Now that “the tumblelog” has morphed (# of google results being symptomatic) into “the tumblr”, a different beast altogether, I think it’s appropriate to analyze it. Call it a post mortem. When n+1 can do What was the hipster?, I’ll do What was the tumblelog? Potential accusations of navel-gazing acknowledged before moving on undeterred.
The first tumblelog, not by virtue of being completely unique (although it sort of was) but by virtue of being the thing the word was invented to describe, was Christian Neukirchen’s Anarchaia. Anarchaia was my favorite blog for years, until Neukirchen closed it down and started up Trivium, which was supposed to be different, but ended up being Anarchaia without the Anarchaia brand. The term was coined by _why the lucky stiff, the artist-cum-programmer who committed digital seppuku last year by pulling all of his numerous blogs and programming projects from the web (but the web will not forget). Here’s the essence of the tumblelog as an historical phenomenon:
I don’t think I’ve seen a blog like Chris Neukirchen’s Anarchaia, which fudges together a bunch of disparate forms of citation (links, quotes, flickrings) into a very long and narrow and distracted tumblelog.
The important criteria here, I think, are 1) disparate forms, 2) citation and 3) distraction. I remember in the early days of Tumblr, there used to be heated debates about what a tumblelog is and what it’s supposed to be, but in looking at it from a historical perspective, I think going back to the original sources makes the most sense. Criterion 1) says that a tumblelog consists of disparate forms of content. You don’t need me to go academic on you to tell you what this means: just look at Anarchaia. It mixes links, quotes, images, irc chat transcripts and occasional “thoughts” in a free-flowing fashion. Neukirchen summarized Anarchaia thus: “Anarchaia consists of 1163 posts in a span of over 3.5 years. There were 14358 links, 2437 pictures, 1186 IRC quotes, 2180 lyrics, 410 quotes, and 232 thoughts… totalling in 20803 items, 96553 lines, 504428 words and 5.5 megabytes of text.” Criterion 3) is related to criterion 1), basically stating that the tumblelog is distracted, i.e., it falls short of the laser-beam-like focus of niche blogs, preferring to veer all over the place in terms of both content, form and style.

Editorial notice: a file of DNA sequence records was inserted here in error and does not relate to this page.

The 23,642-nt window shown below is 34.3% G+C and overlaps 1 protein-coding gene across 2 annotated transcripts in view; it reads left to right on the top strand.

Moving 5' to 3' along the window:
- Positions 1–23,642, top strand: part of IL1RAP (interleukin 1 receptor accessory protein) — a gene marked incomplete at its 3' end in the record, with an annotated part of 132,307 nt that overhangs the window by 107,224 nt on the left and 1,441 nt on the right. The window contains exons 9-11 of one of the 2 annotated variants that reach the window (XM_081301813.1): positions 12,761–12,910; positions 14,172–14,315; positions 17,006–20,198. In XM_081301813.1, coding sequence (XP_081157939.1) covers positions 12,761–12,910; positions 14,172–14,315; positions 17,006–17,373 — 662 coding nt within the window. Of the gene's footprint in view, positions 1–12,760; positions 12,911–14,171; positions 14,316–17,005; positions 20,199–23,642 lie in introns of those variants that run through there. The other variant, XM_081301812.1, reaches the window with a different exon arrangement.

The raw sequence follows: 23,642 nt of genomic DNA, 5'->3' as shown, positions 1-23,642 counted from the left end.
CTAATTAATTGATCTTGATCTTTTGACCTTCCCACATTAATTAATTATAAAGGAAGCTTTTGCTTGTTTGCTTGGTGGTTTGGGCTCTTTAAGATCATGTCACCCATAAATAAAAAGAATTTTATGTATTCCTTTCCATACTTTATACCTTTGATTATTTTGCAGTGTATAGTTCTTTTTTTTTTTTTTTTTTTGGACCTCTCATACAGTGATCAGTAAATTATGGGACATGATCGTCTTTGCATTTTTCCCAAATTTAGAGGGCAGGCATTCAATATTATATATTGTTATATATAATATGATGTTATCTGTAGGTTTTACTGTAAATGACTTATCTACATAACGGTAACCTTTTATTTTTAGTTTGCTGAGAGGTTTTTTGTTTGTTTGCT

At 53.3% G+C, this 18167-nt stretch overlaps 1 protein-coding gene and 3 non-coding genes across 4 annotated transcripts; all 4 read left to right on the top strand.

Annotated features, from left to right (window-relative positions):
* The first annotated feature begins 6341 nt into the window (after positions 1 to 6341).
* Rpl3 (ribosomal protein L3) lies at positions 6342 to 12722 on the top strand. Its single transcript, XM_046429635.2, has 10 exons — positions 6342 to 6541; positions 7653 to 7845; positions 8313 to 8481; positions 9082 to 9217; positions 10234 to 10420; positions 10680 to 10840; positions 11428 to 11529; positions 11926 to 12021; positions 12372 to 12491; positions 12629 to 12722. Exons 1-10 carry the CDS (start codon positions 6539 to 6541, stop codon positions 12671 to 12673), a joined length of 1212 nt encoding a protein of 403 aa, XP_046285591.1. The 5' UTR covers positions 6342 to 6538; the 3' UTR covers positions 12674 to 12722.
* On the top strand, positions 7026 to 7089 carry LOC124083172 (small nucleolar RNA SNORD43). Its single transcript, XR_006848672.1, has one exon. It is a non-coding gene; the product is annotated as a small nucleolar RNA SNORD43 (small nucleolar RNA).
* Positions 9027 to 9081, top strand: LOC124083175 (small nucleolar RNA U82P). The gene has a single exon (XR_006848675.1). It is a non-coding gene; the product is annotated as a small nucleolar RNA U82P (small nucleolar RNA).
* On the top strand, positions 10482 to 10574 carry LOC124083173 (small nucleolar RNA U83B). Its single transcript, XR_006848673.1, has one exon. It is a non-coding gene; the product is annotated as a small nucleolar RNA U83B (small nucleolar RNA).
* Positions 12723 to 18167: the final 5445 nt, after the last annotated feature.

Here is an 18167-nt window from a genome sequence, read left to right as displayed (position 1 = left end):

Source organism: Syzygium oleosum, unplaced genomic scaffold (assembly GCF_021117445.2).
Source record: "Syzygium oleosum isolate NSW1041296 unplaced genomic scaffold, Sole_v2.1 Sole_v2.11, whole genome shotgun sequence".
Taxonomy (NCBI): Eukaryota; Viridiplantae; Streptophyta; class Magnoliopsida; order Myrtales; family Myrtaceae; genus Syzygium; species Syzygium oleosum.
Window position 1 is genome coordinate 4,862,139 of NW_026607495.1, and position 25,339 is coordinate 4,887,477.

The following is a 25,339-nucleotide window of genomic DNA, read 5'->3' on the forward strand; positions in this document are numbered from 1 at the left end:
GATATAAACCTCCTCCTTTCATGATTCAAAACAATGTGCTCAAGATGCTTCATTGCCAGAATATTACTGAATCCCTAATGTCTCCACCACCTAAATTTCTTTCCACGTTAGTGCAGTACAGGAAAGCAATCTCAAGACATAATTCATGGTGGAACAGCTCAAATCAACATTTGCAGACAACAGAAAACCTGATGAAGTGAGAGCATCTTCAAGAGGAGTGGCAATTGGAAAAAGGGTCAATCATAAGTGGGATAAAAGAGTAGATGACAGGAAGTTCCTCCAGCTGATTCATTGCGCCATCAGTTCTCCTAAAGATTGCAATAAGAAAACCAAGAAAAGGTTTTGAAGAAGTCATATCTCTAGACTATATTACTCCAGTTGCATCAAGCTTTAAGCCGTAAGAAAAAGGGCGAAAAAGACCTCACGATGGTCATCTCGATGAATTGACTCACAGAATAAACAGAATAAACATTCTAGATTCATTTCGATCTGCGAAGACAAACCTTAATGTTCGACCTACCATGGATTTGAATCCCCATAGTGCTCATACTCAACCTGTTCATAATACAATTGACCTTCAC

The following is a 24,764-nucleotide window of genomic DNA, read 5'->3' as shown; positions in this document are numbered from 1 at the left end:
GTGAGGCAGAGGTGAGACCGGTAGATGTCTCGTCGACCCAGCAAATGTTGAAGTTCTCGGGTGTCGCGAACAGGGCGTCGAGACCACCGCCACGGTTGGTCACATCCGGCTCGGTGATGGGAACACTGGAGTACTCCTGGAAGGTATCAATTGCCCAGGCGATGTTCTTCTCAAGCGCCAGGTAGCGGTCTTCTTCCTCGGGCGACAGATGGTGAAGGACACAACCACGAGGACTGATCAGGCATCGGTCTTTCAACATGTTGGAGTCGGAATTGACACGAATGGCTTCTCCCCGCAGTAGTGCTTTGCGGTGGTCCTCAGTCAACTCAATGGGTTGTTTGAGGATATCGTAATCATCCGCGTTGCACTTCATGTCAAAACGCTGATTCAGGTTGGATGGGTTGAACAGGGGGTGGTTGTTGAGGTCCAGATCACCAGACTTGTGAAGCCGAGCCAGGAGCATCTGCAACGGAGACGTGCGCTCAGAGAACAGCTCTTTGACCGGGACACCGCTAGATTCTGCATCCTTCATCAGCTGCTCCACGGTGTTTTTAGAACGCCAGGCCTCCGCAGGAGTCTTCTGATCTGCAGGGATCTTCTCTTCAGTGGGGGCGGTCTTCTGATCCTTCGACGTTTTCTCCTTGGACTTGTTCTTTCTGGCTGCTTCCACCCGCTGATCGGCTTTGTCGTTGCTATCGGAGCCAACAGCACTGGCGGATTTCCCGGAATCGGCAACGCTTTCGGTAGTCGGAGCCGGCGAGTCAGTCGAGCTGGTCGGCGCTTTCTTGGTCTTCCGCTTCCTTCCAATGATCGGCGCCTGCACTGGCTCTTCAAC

The possibly contentious criterion is number 2), which states that the essence of the tumblelog is citation. You see this clearly in Anarchaia: at the nucleus of each little post is some form of outside citation: a quote, a link, a picture, a chat transcript. The tumblelog generates few original trains of thought (although it occasionally does, in the posts labeled “thought”). It expands upon, contextualizes, or simply cites the work of others. There’s little editorializing beyond the choice of which sources to cite and which particular portions of the sources to highlight. Blogging always was a two-headed beast, one tradition springing from the early diaristic blogs, the other springing from the early link blogs like Robot Wisdom, and both sides always accusing the other side of not being true or authentic bloggers. Tumblelogs clearly descend from the linkblogging family, but expand to also cover other media than plain links (pictures, videos, quotes, chat transcripts, &c).
Anarchaia’s audience rapidly grew after _why linked to it (“thanks to _why for making me popular”, Neukirchen wrote in Anarchaia’s last post). The concept, being a good one, was copied all over the place. One of the first, if not the first tumblelog explicitly modeled on Anarchaia was Projectionist. (When Tumblr launched, its default themes looked very similar to and borrowed tropes from Projectionist. Since I wasn’t involved in creating Tumblr, I can’t say how much of that was conscious choice.) Established bloggers wanted in on the fun, too: Kottke declared that he’d “been slowly moving kottke.org in a similar direction for awhile”; although I don’t recall John Gruber ever making the claim himself, there were plenty of people around (including me) that thought Daring Fireball was another example. But while these blogs had criteria 2) and 3) down, citation and distraction, for the most part they lacked 1), disparate forms of content. Daring Fireball’s Linked List is and was always a plain linkblog; until recently, Kottke.org was similar, although there are now some videos there as well. The tumblelog not only centered on outbound citation, it not only contained different kinds of content, it also presented that content in different forms: a quote didn’t look like a text which didn’t look like an image or a chat transcript.